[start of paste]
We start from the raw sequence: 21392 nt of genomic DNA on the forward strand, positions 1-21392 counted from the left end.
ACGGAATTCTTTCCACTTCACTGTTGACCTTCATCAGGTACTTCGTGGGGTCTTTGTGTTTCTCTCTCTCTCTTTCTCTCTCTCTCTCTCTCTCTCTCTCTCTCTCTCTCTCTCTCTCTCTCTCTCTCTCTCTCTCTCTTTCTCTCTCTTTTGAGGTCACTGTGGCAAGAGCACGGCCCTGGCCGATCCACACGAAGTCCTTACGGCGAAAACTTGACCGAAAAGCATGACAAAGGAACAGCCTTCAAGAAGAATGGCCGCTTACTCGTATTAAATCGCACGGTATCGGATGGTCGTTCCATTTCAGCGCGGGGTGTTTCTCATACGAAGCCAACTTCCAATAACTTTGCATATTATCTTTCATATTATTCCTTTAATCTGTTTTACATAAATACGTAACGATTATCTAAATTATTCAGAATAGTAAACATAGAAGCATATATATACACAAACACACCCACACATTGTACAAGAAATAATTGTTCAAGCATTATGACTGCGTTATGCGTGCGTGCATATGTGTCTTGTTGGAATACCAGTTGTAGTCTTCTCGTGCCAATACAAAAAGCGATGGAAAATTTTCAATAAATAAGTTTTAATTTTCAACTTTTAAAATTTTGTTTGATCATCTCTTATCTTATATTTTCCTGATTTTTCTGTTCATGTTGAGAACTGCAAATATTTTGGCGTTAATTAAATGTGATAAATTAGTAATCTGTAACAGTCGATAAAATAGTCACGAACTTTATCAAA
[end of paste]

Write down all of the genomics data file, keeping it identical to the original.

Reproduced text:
We start from the raw sequence: 21392 nt of genomic DNA on the forward strand, positions 1-21392 counted from the left end.
ACGGAATTCTTTCCACTTCACTGTTGACCTTCATCAGGTACTTCGTGGGGTCTTTGTGTTTCTCTCTCTCTCTTTCTCTCTCTCTCTCTCTCTCTCTCTCTCTCTCTCTCTCTCTCTCTCTCTCTCTCTCTCTCTCTCTTTCTCTCTCTTTTGAGGTCACTGTGGCAAGAGCACGGCCCTGGCCGATCCACACGAAGTCCTTACGGCGAAAACTTGACCGAAAAGCATGACAAAGGAACAGCCTTCAAGAAGAATGGCCGCTTACTCGTATTAAATCGCACGGTATCGGATGGTCGTTCCATTTCAGCGCGGGGTGTTTCTCATACGAAGCCAACTTCCAATAACTTTGCATATTATCTTTCATATTATTCCTTTAATCTGTTTTACATAAATACGTAACGATTATCTAAATTATTCAGAATAGTAAACATAGAAGCATATATATACACAAACACACCCACACATTGTACAAGAAATAATTGTTCAAGCATTATGACTGCGTTATGCGTGCGTGCATATGTGTCTTGTTGGAATACCAGTTGTAGTCTTCTCGTGCCAATACAAAAAGCGATGGAAAATTTTCAATAAATAAGTTTTAATTTTCAACTTTTAAAATTTTGTTTGATCATCTCTTATCTTATATTTTCCTGATTTTTCTGTTCATGTTGAGAACTGCAAATATTTTGGCGTTAATTAAATGTGATAAATTAGTAATCTGTAACAGTCGATAAAATAGTCACGAACTTTATCAAA